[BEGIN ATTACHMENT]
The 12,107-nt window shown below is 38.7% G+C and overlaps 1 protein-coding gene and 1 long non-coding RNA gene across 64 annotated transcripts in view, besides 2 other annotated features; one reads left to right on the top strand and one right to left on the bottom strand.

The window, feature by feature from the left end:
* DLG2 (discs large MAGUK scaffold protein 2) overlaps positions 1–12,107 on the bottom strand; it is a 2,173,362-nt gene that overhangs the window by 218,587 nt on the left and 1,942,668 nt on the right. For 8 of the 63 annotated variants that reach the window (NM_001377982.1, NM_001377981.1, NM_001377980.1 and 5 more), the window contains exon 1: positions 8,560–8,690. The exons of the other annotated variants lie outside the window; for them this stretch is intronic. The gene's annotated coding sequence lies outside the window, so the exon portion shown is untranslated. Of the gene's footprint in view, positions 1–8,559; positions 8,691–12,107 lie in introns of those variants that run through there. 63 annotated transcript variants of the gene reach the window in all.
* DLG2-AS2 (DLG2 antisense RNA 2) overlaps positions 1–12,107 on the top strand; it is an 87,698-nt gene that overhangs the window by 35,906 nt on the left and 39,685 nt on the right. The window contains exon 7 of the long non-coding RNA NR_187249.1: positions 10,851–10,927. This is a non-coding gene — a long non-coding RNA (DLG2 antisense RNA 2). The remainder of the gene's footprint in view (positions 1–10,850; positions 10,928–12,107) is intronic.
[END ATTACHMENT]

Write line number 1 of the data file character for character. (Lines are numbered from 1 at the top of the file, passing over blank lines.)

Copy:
The 12,107-nt window shown below is 38.7% G+C and overlaps 1 protein-coding gene and 1 long non-coding RNA gene across 64 annotated transcripts in view, besides 2 other annotated features; one reads left to right on the top strand and one right to left on the bottom strand.